' Table II Y Peroxide ih gl 23%? xiii 5Z ivl igll o mg rs Aniline line v Seconds Seconds Seconds Seconds Benzoyl Peroxide 3O 15 12 5 N 0 skin after2 Methyl-ethyl Kebone-Per- Weeks t-ButylHydro-Peroxide..- so 24 Do:

The significance of the present invention, as regards shelf-life of the vehicle, is shown by the fact that a vehicle consisting of 96% bodied tung oil and 4% benzoyl peroxide will liver within a period of only one day. Thus, by incorporating a tertiary amine in the vehicle composition, not only does a film of the vehicle dry rapidly under the aforesaid irradiation, due to the catalytic action of the peroxide, but also the vehicle has a good shelf-life despite the presence of the peroxide.

As will be apparent from the above tables, vehicles in which the peroxide is combined with N-rnet-hy-l monpholine will generally afford the most rapid drying when irradiated. However, While the latter tertiary amine is the preferred one, the invention is not limited thereto, as the other tertiary amines provide obviously desirable results.

We claim:

1. A stable non-aqueous quick-drying vehicle for coating materials, which comprises a drying oil having a conjugated system of double bonds, an oil-soluble organic peroxide present in an amount of at least 2% by weight of the total weight, and a tertiary amine, said drying oil, peroxide and tertiary amine being in substantially unreacted form and adapted to quickly dry when exposed in thin film to aotinic energy.

2. A vehicle according to claim 1, in which the drying oil has a conjugated unsaturation of at least about 30%.

3. A vehicle according to claim 1, in which the organic peroxide is present an amount in the order of 2-4% by weight of the drying oil.

4. A non-aqueous quick-drying vehicle according to claim 1, in which said amine is N-methyl morpholine.

5. A stable quick-drying printing ink comprising a drying oil having a conjugated system of double bonds, a pigment suspended in the drying oil, an oil soluble organic peroxide present in an amount of at least 2% by weight of the total weight and a tertiary amine, said drying oil, peroxide and tertiary amine being in substantially unreacted form and adapted to quickly dry when exposed in thin film to actinic energy.

6. A printing ink according to claim 5, in which the drying oil has a conjugated unsaturatio-n of at least about 30%.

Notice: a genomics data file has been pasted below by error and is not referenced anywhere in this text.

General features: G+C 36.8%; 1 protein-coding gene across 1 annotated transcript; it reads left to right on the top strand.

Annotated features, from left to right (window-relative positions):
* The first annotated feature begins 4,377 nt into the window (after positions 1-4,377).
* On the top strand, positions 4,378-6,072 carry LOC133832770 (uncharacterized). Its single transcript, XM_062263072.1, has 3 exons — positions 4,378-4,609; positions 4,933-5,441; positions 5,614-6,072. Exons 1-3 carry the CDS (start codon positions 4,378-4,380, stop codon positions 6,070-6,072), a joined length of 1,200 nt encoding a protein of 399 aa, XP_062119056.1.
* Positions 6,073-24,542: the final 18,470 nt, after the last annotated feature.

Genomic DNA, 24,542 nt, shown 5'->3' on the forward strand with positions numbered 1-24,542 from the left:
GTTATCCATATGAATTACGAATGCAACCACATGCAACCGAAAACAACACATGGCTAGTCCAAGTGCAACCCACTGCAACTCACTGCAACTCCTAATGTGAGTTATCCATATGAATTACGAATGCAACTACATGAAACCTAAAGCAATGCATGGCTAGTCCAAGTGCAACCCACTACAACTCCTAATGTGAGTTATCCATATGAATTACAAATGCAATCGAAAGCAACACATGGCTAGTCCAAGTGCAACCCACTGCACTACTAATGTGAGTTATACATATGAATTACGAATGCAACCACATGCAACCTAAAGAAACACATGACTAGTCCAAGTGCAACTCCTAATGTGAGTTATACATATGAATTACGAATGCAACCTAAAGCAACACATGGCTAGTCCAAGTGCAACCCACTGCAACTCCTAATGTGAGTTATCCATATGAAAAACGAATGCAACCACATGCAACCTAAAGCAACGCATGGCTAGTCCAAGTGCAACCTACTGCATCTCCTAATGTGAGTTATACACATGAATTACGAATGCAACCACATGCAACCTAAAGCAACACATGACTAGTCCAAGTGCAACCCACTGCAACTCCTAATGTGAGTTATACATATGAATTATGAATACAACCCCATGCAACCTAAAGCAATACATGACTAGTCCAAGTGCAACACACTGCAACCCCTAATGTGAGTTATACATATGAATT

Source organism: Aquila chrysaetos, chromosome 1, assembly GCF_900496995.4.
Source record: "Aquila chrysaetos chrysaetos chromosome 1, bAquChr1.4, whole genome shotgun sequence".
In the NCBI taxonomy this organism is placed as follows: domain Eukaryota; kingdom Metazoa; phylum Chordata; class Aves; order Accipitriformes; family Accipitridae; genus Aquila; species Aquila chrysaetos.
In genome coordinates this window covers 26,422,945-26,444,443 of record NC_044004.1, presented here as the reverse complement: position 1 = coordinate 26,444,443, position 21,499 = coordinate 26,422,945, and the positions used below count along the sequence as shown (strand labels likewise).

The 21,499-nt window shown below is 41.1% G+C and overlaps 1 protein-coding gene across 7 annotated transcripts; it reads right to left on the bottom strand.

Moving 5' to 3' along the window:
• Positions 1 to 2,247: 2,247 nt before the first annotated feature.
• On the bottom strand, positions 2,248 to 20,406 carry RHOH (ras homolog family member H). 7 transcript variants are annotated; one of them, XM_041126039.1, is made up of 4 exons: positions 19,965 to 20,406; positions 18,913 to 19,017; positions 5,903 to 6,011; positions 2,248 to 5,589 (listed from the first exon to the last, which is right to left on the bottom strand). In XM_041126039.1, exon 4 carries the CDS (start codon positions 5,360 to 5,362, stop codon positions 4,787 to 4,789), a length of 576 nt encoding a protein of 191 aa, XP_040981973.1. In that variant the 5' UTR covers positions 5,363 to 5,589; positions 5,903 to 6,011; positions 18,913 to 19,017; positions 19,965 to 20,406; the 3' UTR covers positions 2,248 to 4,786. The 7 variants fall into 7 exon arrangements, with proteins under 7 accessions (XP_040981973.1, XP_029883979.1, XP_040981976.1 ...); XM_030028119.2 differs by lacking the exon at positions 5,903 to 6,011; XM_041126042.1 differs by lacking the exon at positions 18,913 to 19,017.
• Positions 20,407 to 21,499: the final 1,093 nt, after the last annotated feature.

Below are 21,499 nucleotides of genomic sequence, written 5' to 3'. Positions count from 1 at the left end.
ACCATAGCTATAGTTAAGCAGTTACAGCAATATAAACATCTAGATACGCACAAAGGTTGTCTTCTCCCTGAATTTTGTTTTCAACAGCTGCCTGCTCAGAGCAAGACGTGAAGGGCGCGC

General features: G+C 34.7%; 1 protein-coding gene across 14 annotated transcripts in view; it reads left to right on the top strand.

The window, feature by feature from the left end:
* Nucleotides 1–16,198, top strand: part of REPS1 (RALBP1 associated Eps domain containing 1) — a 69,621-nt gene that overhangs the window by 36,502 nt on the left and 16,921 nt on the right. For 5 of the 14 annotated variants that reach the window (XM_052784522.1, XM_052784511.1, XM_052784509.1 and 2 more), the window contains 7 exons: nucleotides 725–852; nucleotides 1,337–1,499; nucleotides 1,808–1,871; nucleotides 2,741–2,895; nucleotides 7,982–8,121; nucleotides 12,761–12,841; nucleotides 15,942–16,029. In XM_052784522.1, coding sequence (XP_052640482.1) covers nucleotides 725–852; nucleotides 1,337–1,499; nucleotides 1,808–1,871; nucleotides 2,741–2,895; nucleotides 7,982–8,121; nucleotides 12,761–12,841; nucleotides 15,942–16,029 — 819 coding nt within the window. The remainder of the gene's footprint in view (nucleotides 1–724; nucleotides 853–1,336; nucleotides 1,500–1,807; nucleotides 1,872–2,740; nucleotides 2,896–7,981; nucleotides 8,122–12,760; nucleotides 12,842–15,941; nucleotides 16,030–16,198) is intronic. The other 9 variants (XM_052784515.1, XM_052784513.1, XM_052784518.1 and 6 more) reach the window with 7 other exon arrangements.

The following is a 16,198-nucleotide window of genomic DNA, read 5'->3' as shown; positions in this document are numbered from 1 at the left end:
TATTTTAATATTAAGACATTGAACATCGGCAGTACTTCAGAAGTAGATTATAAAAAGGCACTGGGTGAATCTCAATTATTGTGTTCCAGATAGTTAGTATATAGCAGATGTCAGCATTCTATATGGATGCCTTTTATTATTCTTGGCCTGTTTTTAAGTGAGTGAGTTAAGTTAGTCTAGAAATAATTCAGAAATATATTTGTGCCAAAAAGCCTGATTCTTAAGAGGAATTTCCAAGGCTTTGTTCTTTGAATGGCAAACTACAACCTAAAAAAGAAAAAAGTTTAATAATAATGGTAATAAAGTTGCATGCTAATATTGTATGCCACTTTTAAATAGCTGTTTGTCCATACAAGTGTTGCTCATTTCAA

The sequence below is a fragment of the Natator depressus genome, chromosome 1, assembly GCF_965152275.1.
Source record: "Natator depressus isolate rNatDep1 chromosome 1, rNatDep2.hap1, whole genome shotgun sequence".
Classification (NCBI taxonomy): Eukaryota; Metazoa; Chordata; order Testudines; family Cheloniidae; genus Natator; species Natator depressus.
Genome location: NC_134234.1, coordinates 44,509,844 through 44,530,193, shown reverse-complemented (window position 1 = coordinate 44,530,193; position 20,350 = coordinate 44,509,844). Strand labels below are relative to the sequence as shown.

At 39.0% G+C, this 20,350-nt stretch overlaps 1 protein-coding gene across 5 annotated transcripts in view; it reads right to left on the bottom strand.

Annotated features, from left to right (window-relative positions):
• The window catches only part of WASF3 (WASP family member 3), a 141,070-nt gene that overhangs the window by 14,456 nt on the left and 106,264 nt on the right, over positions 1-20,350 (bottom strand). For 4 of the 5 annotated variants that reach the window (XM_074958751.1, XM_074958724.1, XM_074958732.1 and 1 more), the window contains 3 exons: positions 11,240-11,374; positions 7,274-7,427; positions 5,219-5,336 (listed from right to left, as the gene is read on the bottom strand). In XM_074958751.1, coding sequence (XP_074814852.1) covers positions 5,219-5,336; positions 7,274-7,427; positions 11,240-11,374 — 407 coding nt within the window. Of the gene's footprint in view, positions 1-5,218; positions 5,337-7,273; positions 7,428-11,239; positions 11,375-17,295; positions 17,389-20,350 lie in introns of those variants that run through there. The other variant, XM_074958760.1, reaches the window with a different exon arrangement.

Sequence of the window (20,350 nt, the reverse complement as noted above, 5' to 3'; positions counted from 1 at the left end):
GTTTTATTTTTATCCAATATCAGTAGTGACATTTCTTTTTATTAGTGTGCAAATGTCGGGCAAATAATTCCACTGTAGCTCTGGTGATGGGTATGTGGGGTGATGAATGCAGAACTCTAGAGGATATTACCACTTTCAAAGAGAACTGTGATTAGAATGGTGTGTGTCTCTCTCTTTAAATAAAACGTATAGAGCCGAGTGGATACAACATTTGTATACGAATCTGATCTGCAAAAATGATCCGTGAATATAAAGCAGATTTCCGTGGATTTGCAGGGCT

7. A method of rapidity indurating a drying oil having a conjugated system of double bonds, which comprises forming a non-aqueous, stable solution of said drying oil, an oil soluble organic peroxide present in an amount of at least 2% by weight of the total weight and a tertiary amine, forming a film of said solution, and irradiating said film with actinic energy.

8. A method according to claim 7, in which said acti-nic energy is ultra-violet light.

9. A method according to claim 7, in which said actinic energy is the full spectrum of ultra-violet light.

10. A method according to claim 7, in which said drying oil has a conjugated nnsaturation of at least about 30%.

11. A method according to claim 7, in which said amine is N-methyl morpholine.

12. In the art of printing a sheet, the improvement which comprises forming a non-aqueous, stable solution of a drying oil, a soluble organic peroxide present in an amount of at least 2% by weight of the total weight and a tertiary amine, the drying oil having a conjugated system of double bonds, said solution containing a pigment in suspension to form an ink, printing the sheet with said ink, and irradiating the printed surface of the sheet with actinic energy, thereby rapidly indurating the ink.

13. The improvement according to claim 12, in which said drying oil has a conjugated unsaturation of at least about 30%.

14. The improvement according to claim 12, in which said acti-nic energy is ultra violet light.

15. The improvement according to claim 12, in which said 'act-inic energy is. the full spectrum of ultra-violet light.

16. The improvement according to claim 12, in which said amine is N-methyl morpholine.

References Cited in the file of this patent UNITED STATES PATENTS 1,818,073 Long Aug. 11, 1931 2,109,774 Hooft Mar. 1, 1938 2,322,106 Auer June 15, 1943 2,407,861 Wolk Sept. 17, 1946 2,453,770 Wendt Nov. 16, 1948 2,480,928 H-urcks Sept. 6, 1949 2,633,425 Thompson Mar. 31, 1953 2,893,937 Dow July 7, 1959 2,939,795 Lecom-pte June 7, 1960 OTHER REFERENCES Mattiello: Protective and Decorative Coatings, vol. IV, p. 231, John Wiley & Sons, Inc, 1944.